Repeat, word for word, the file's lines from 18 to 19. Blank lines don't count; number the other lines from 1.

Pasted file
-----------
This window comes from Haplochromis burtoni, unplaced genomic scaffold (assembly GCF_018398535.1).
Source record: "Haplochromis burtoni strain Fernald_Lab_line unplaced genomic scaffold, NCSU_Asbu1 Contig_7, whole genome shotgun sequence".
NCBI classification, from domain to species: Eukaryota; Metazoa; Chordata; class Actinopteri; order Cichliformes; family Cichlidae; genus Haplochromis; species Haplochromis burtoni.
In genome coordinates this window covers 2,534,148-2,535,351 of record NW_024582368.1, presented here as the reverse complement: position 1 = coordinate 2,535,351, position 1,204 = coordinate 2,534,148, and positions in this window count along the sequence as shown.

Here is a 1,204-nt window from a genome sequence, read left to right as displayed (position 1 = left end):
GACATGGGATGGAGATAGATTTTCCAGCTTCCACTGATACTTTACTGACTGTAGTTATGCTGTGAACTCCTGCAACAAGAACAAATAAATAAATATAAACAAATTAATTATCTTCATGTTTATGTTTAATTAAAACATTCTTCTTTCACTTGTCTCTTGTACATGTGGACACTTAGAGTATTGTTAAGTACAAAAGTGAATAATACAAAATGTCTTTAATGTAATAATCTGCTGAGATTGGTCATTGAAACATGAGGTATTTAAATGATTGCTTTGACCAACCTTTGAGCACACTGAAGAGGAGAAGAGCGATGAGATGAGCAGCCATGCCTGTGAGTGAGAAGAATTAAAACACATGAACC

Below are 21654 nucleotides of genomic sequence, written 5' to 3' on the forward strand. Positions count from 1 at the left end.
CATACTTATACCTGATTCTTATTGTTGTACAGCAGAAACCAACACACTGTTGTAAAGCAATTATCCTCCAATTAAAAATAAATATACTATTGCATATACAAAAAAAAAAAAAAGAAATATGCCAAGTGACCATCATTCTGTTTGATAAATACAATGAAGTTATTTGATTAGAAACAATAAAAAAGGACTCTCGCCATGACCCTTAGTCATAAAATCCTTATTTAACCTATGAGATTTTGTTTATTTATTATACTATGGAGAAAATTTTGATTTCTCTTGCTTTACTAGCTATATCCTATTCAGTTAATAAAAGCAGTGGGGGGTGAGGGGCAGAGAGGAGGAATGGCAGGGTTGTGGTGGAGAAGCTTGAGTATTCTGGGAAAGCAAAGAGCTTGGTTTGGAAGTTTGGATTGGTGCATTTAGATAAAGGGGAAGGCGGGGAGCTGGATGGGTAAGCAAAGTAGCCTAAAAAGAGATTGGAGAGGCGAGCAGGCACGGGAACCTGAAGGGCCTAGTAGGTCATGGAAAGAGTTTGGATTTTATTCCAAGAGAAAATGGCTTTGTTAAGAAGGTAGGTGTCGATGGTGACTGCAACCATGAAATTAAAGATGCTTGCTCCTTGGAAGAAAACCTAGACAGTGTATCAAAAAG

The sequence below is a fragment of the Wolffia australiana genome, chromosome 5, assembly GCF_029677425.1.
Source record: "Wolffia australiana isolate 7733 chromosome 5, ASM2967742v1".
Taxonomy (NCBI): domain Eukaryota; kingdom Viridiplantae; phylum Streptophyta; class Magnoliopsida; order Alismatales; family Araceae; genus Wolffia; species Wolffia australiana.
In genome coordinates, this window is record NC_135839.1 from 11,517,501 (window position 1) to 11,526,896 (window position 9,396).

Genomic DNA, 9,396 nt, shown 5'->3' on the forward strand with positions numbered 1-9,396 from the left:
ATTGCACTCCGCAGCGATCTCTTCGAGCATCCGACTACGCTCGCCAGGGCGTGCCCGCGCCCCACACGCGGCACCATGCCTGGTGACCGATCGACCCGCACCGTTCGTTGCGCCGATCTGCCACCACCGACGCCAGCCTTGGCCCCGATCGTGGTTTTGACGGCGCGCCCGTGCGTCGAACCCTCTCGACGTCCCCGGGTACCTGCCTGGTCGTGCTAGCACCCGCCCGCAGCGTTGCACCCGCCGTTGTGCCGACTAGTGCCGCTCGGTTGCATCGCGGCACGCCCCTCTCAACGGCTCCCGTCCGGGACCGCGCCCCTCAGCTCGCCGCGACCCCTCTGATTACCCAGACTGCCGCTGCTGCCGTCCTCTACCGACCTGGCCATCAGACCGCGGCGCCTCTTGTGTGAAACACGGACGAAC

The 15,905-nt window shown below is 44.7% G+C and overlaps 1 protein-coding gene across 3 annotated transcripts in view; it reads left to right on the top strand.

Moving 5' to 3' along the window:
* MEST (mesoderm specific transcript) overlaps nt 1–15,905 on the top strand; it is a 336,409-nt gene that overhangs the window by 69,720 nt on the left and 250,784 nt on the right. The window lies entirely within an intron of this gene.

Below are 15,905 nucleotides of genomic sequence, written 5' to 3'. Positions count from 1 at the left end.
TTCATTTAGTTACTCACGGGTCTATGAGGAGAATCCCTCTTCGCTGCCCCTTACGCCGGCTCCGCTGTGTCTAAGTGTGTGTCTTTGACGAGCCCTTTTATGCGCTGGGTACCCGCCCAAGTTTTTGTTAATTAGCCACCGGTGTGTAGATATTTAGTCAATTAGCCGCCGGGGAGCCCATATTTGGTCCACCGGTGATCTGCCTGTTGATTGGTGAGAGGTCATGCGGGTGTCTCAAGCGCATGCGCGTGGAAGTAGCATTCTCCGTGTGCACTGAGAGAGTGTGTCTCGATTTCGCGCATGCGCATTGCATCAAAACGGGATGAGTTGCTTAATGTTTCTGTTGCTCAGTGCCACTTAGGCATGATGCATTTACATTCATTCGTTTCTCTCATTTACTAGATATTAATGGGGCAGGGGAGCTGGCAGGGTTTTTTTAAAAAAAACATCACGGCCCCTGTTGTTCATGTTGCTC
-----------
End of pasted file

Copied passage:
Below are 15,905 nucleotides of genomic sequence, written 5' to 3'. Positions count from 1 at the left end.
TTCATTTAGTTACTCACGGGTCTATGAGGAGAATCCCTCTTCGCTGCCCCTTACGCCGGCTCCGCTGTGTCTAAGTGTGTGTCTTTGACGAGCCCTTTTATGCGCTGGGTACCCGCCCAAGTTTTTGTTAATTAGCCACCGGTGTGTAGATATTTAGTCAATTAGCCGCCGGGGAGCCCATATTTGGTCCACCGGTGATCTGCCTGTTGATTGGTGAGAGGTCATGCGGGTGTCTCAAGCGCATGCGCGTGGAAGTAGCATTCTCCGTGTGCACTGAGAGAGTGTGTCTCGATTTCGCGCATGCGCATTGCATCAAAACGGGATGAGTTGCTTAATGTTTCTGTTGCTCAGTGCCACTTAGGCATGATGCATTTACATTCATTCGTTTCTCTCATTTACTAGATATTAATGGGGCAGGGGAGCTGGCAGGGTTTTTTTAAAAAAAACATCACGGCCCCTGTTGTTCATGTTGCTC